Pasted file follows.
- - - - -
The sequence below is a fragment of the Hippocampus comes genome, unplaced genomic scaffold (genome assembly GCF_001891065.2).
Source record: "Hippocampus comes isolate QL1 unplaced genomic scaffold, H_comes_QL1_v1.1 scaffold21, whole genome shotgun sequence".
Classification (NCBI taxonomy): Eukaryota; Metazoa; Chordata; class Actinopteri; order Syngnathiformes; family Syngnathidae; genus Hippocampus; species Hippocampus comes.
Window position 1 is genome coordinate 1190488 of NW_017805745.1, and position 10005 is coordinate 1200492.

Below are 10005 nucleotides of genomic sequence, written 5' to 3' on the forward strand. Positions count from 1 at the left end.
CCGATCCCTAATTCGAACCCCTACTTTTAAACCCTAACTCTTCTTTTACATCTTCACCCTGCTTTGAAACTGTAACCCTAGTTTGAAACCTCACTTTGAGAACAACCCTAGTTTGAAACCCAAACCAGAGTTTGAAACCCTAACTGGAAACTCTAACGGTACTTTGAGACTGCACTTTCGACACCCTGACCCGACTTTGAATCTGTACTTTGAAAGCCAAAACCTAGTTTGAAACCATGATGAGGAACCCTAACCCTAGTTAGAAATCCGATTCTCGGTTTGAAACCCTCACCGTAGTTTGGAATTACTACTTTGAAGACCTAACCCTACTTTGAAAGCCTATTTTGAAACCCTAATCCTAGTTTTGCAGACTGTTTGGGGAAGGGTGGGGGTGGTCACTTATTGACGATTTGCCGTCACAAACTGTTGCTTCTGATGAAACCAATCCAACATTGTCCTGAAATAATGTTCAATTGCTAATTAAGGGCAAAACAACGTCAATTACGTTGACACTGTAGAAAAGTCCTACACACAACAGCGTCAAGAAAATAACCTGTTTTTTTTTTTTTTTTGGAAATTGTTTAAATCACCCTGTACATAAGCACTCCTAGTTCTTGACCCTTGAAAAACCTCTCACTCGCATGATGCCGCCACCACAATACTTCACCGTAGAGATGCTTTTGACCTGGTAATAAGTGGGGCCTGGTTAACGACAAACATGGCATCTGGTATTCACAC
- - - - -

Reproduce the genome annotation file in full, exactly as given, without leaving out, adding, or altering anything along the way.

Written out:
The sequence below is a fragment of the Hippocampus comes genome, unplaced genomic scaffold (genome assembly GCF_001891065.2).
Source record: "Hippocampus comes isolate QL1 unplaced genomic scaffold, H_comes_QL1_v1.1 scaffold21, whole genome shotgun sequence".
Classification (NCBI taxonomy): Eukaryota; Metazoa; Chordata; class Actinopteri; order Syngnathiformes; family Syngnathidae; genus Hippocampus; species Hippocampus comes.
Window position 1 is genome coordinate 1190488 of NW_017805745.1, and position 10005 is coordinate 1200492.

Below are 10005 nucleotides of genomic sequence, written 5' to 3' on the forward strand. Positions count from 1 at the left end.
CCGATCCCTAATTCGAACCCCTACTTTTAAACCCTAACTCTTCTTTTACATCTTCACCCTGCTTTGAAACTGTAACCCTAGTTTGAAACCTCACTTTGAGAACAACCCTAGTTTGAAACCCAAACCAGAGTTTGAAACCCTAACTGGAAACTCTAACGGTACTTTGAGACTGCACTTTCGACACCCTGACCCGACTTTGAATCTGTACTTTGAAAGCCAAAACCTAGTTTGAAACCATGATGAGGAACCCTAACCCTAGTTAGAAATCCGATTCTCGGTTTGAAACCCTCACCGTAGTTTGGAATTACTACTTTGAAGACCTAACCCTACTTTGAAAGCCTATTTTGAAACCCTAATCCTAGTTTTGCAGACTGTTTGGGGAAGGGTGGGGGTGGTCACTTATTGACGATTTGCCGTCACAAACTGTTGCTTCTGATGAAACCAATCCAACATTGTCCTGAAATAATGTTCAATTGCTAATTAAGGGCAAAACAACGTCAATTACGTTGACACTGTAGAAAAGTCCTACACACAACAGCGTCAAGAAAATAACCTGTTTTTTTTTTTTTTTTGGAAATTGTTTAAATCACCCTGTACATAAGCACTCCTAGTTCTTGACCCTTGAAAAACCTCTCACTCGCATGATGCCGCCACCACAATACTTCACCGTAGAGATGCTTTTGACCTGGTAATAAGTGGGGCCTGGTTAACGACAAACATGGCATCTGGTATTCACAC